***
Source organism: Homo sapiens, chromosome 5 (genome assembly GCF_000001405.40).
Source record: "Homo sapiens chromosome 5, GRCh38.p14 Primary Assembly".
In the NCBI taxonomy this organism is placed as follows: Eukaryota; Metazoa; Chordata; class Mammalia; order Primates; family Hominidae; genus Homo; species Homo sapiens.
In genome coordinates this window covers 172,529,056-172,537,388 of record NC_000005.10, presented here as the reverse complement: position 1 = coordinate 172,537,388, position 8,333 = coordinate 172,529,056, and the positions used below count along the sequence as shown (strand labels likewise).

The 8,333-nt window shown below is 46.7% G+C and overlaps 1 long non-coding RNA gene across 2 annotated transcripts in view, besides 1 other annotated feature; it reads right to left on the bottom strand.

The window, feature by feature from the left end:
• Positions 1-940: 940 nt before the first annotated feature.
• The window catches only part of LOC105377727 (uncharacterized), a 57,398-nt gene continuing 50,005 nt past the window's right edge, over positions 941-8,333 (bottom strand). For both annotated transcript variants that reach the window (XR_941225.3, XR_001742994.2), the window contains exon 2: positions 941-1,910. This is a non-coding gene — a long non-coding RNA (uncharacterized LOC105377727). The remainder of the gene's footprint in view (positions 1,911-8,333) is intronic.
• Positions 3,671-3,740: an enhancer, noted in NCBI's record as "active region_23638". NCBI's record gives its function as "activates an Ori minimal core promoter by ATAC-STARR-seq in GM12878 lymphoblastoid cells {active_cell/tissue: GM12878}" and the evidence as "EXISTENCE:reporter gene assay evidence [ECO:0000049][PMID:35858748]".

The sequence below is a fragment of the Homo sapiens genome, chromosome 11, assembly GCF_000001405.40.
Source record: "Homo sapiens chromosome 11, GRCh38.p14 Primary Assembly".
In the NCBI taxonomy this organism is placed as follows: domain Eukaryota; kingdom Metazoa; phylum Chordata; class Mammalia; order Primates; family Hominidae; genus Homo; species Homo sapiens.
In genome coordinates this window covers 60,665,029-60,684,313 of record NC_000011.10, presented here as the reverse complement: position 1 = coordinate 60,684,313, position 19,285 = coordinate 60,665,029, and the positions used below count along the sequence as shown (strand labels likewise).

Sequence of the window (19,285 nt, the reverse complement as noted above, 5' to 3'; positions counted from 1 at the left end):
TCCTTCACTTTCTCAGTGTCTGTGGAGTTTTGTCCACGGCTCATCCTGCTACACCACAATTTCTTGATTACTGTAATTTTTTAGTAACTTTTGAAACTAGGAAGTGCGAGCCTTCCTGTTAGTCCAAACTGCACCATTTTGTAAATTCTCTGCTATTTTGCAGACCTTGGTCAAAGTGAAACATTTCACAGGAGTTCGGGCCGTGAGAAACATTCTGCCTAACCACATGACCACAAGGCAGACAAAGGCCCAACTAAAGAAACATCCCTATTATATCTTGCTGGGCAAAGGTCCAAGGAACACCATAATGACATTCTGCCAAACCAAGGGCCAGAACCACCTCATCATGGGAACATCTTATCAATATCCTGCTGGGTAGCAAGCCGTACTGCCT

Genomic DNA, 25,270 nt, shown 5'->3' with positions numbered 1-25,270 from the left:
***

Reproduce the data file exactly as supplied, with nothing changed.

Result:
Source organism: Homo sapiens, chromosome 5 (genome assembly GCF_000001405.40).
Source record: "Homo sapiens chromosome 5, GRCh38.p14 Primary Assembly".
In the NCBI taxonomy this organism is placed as follows: Eukaryota; Metazoa; Chordata; class Mammalia; order Primates; family Hominidae; genus Homo; species Homo sapiens.
In genome coordinates this window covers 172,529,056-172,537,388 of record NC_000005.10, presented here as the reverse complement: position 1 = coordinate 172,537,388, position 8,333 = coordinate 172,529,056, and the positions used below count along the sequence as shown (strand labels likewise).

The 8,333-nt window shown below is 46.7% G+C and overlaps 1 long non-coding RNA gene across 2 annotated transcripts in view, besides 1 other annotated feature; it reads right to left on the bottom strand.

The window, feature by feature from the left end:
• Positions 1-940: 940 nt before the first annotated feature.
• The window catches only part of LOC105377727 (uncharacterized), a 57,398-nt gene continuing 50,005 nt past the window's right edge, over positions 941-8,333 (bottom strand). For both annotated transcript variants that reach the window (XR_941225.3, XR_001742994.2), the window contains exon 2: positions 941-1,910. This is a non-coding gene — a long non-coding RNA (uncharacterized LOC105377727). The remainder of the gene's footprint in view (positions 1,911-8,333) is intronic.
• Positions 3,671-3,740: an enhancer, noted in NCBI's record as "active region_23638". NCBI's record gives its function as "activates an Ori minimal core promoter by ATAC-STARR-seq in GM12878 lymphoblastoid cells {active_cell/tissue: GM12878}" and the evidence as "EXISTENCE:reporter gene assay evidence [ECO:0000049][PMID:35858748]".

The sequence below is a fragment of the Homo sapiens genome, chromosome 11, assembly GCF_000001405.40.
Source record: "Homo sapiens chromosome 11, GRCh38.p14 Primary Assembly".
In the NCBI taxonomy this organism is placed as follows: domain Eukaryota; kingdom Metazoa; phylum Chordata; class Mammalia; order Primates; family Hominidae; genus Homo; species Homo sapiens.
In genome coordinates this window covers 60,665,029-60,684,313 of record NC_000011.10, presented here as the reverse complement: position 1 = coordinate 60,684,313, position 19,285 = coordinate 60,665,029, and the positions used below count along the sequence as shown (strand labels likewise).

Sequence of the window (19,285 nt, the reverse complement as noted above, 5' to 3'; positions counted from 1 at the left end):
TCCTTCACTTTCTCAGTGTCTGTGGAGTTTTGTCCACGGCTCATCCTGCTACACCACAATTTCTTGATTACTGTAATTTTTTAGTAACTTTTGAAACTAGGAAGTGCGAGCCTTCCTGTTAGTCCAAACTGCACCATTTTGTAAATTCTCTGCTATTTTGCAGACCTTGGTCAAAGTGAAACATTTCACAGGAGTTCGGGCCGTGAGAAACATTCTGCCTAACCACATGACCACAAGGCAGACAAAGGCCCAACTAAAGAAACATCCCTATTATATCTTGCTGGGCAAAGGTCCAAGGAACACCATAATGACATTCTGCCAAACCAAGGGCCAGAACCACCTCATCATGGGAACATCTTATCAATATCCTGCTGGGTAGCAAGCCGTACTGCCT

Genomic DNA, 25,270 nt, shown 5'->3' with positions numbered 1-25,270 from the left: